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    Obesogens: 6 Steps to Kicking These Metabolism-Disrupting Chemicals Out of Your Diet

    August 6, 2010 •  3 comments.

     •  Blog, News

    Everyone knows that our food supply is a bit messed up. You can’t take two steps without coming face to face with a food fight. Whether it’s the cereal makers claiming that their chocolate laden puffs are a healthy choice or it’s the corn industry telling us not to worry our little heads about high fructose corn syrup, everyone appears to have something to say.

    As the CDC reports that the rates of obesity have tripled since 2007, new studies “indicate how the consumption of sugar, animal fat, and calorie-dense foods in industrialized countries” are contributing to “new diseases such as allergic, autoimmune disorders, and inflammatory bowel disease both in adults and in children” and “Western allergies.”

    And in the midst of these American epidemics that have taken the health of our country and our economy hostage, along comes a term that stopped me in my tracks: OBESOGENS. Obese-ogens.

    According to The New American Diet: How Secret Obesogens Are Making Us Fat by Stephen Perrine and Heather Hurlock, obesogens are metabolism altering chemicals that are natural and synthetic compounds that work by mimicking estrogen (“which you may remember is the hormone that doctors DON’T want women taking anymore (as a large clinical trial linked hormone therapy to increased risk of heart disease, breast cancer, stroke, blood clots and abnormal mammograms”). And obesogens can have a big impact on your body’s endocrine system which is responsible for regulating glands, cells and the hormones in our body that all play a part in managing our metabolism.

    “Obesogens are thought to act by hijacking the regulatory systems that control body weight,” says Frederick vom Saal, Ph.D., curators’ professor of biological sciences at the University of Missouri. That’s why endocrine disruptors are so good at making us fat — and that’s why diet advice doesn’t always work — because even strictly following the smartest traditional advice won’t lower your obesogen exposure. See, an apple a day may have kept the doctor away 250 years ago when Benjamin Franklin included the phrase in his almanac. But if that apple comes loaded with obesity-promoting chemicals then Ben’s advice is way out of date”, according to Perrine and Hurlock.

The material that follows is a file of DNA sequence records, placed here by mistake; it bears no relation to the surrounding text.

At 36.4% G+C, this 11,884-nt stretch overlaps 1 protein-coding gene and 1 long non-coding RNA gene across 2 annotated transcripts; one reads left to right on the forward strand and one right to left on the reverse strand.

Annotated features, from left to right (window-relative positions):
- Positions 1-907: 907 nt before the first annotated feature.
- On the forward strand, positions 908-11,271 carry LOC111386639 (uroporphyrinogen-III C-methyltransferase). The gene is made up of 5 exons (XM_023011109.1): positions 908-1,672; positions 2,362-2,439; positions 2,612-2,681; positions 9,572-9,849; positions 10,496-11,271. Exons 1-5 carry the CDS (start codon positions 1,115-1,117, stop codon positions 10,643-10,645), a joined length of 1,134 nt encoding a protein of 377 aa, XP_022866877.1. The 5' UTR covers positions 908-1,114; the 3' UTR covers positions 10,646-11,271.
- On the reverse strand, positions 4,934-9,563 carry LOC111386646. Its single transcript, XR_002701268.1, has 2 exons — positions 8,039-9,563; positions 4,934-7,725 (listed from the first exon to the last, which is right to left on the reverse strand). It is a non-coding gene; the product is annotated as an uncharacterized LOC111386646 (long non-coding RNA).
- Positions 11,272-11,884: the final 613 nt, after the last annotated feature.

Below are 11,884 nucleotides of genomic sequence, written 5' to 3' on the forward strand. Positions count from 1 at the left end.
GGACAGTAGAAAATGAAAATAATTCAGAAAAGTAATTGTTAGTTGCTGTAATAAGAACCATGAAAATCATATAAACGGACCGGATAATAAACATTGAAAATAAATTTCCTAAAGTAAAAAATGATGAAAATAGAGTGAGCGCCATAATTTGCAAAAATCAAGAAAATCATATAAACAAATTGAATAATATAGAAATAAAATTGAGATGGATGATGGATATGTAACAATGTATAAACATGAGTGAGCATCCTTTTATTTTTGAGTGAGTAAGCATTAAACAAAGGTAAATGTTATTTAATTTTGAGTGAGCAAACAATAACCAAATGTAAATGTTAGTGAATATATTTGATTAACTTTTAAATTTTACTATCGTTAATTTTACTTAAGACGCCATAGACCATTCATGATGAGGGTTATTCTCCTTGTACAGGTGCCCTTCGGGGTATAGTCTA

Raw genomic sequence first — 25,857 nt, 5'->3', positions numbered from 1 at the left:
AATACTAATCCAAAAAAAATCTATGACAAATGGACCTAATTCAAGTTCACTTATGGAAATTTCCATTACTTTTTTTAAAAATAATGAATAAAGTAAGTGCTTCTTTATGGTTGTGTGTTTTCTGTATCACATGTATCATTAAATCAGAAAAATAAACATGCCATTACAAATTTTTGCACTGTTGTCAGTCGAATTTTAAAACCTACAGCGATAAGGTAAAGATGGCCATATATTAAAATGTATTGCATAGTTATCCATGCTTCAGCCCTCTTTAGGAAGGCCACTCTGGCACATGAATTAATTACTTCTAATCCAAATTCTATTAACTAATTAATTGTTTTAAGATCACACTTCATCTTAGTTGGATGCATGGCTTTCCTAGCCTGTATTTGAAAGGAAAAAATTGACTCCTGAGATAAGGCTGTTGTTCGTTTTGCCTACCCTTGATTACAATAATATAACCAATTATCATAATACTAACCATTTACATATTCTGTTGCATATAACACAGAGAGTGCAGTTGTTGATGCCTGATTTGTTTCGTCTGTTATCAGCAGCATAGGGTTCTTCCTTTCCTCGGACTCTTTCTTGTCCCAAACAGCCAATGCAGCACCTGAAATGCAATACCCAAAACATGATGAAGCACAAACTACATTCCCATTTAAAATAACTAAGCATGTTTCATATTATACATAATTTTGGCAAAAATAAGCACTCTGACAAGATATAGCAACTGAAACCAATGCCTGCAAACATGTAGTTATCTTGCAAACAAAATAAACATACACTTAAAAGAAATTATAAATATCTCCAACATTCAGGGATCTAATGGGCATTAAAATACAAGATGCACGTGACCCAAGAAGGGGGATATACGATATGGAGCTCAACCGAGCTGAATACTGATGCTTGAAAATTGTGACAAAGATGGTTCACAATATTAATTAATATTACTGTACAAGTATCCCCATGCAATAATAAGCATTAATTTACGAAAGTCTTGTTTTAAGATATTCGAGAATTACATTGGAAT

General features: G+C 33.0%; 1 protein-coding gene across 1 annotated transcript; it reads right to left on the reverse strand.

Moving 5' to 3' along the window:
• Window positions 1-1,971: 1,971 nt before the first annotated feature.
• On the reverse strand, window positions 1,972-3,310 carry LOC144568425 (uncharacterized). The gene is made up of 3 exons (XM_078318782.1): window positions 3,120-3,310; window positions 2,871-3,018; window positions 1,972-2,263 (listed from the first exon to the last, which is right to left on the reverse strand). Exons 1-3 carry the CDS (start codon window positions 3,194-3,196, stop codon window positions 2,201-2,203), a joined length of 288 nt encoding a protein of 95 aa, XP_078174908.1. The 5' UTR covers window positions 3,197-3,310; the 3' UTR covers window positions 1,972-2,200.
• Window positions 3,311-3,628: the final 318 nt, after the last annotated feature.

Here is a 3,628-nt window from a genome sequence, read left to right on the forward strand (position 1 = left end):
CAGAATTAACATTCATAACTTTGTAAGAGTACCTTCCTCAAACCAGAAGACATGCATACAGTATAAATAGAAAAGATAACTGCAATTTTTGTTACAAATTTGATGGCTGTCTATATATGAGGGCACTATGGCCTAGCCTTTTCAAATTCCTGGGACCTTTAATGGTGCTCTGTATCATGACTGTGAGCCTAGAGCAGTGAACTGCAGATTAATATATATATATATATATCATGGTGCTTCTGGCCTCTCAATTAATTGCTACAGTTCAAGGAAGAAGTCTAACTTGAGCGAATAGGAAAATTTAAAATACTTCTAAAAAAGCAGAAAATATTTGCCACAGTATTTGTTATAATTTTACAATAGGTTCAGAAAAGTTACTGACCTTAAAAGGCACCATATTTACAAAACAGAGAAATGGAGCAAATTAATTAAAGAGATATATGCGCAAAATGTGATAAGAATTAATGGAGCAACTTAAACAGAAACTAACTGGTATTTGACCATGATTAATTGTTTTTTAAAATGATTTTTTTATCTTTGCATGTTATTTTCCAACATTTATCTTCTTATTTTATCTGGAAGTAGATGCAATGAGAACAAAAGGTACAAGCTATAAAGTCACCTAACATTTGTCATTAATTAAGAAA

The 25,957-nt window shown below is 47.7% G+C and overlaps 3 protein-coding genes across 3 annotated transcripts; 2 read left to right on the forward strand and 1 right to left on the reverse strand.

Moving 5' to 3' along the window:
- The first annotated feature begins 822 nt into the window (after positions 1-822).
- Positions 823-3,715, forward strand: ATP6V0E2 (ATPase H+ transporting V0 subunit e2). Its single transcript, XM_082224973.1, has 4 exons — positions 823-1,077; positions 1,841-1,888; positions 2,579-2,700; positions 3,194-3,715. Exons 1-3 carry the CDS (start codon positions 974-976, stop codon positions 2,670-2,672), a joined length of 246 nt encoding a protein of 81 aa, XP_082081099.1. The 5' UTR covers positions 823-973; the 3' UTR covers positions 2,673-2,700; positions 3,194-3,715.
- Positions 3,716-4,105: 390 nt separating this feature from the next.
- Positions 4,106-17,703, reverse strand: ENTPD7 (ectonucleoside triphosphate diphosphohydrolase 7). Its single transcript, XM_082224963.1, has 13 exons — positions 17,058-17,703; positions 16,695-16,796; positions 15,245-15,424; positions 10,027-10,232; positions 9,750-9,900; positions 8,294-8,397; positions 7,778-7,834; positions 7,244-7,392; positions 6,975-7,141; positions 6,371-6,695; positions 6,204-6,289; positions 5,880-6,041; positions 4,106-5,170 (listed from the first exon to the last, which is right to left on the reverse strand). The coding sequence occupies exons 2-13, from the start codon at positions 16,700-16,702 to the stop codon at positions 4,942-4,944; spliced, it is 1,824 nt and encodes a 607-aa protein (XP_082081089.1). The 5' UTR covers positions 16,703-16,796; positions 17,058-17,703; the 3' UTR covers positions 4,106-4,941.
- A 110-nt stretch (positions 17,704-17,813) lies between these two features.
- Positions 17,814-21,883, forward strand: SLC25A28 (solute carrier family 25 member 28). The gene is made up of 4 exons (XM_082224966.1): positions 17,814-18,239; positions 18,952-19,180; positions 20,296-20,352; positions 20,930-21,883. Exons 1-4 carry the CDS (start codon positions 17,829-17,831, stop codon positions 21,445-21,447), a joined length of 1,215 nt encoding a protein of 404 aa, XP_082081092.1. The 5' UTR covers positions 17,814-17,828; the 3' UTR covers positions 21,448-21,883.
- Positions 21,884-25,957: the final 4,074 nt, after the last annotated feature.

So what is a family to do? Especially since the CDC just reported that the number of states with obesity rates over 30% has tripled since 2007, and it appears that we’re getting exponentially fatter at lightning speed?

    Thankfully, you can do a lot. And you don’t have to be rich and famous to do it either. What it basically comes down to is thinking about a calorie not only as a fat, protein or carb, but also as a chemical. Not all calories are created equal. Some calories are produced with lots of chemicals (pesticides, growth hormones, preservatives and antibiotics) and others aren’t.

    So here are six tips to help you avoid those industrial pollutants now found in our food supply:

    1. Eat Less Pesticide: Sounds kind of obvious, but the fact of the matter is that “the average American is exposed to 10 to 13 different pesticides through food, beverages and drinking water every day”. And a recent study shows that eating an organic diet for just five days can reduce the pesticides circulating in each of us to non-detectable or near non-detectable levels. The problem is that most of us can’t afford to go organic, since the organic industry doesn’t receive the same financial support from our government that the conventional growers using heavy pesticides do, so we have to get smart. And an easy way to do that is simply to eat fewer foods that are loaded with pesticides (some of the biggest offenders being strawberries, apples, and peppers). You don’t have to opt out of your favorites all of the time, but just be aware that they may come with hidden, fat inducing obesogens in them!
    2. Eat Less Plastic: Who eats plastic, you ask? Unfortunately, most of us do. Plastic finds its way into our food by leaching out of the packaging that it’s contained in while sitting on grocery store shelves. Those packages are made out of a petroleum derived plastic called Bisphenol A (BPA) that is used to preserve food’s shelf life here in the US (though our savvy counterparts in Europe don’t allow for it!). What are petrochemicals doing in our food, you wonder? Well, you may want to ask Kellogg who just issued a recall due to a petroleum product that was found in their cereal packaging. So in an effort to reduce your family’s exposure, you may want to try to opt out of buying meats in prepackaged plastic wrap and head over to the meat counter to buy it fresh. You can also reduce your family’s exposure by not using plastics in the microwave, as the process leaches additional obesogens into your meal.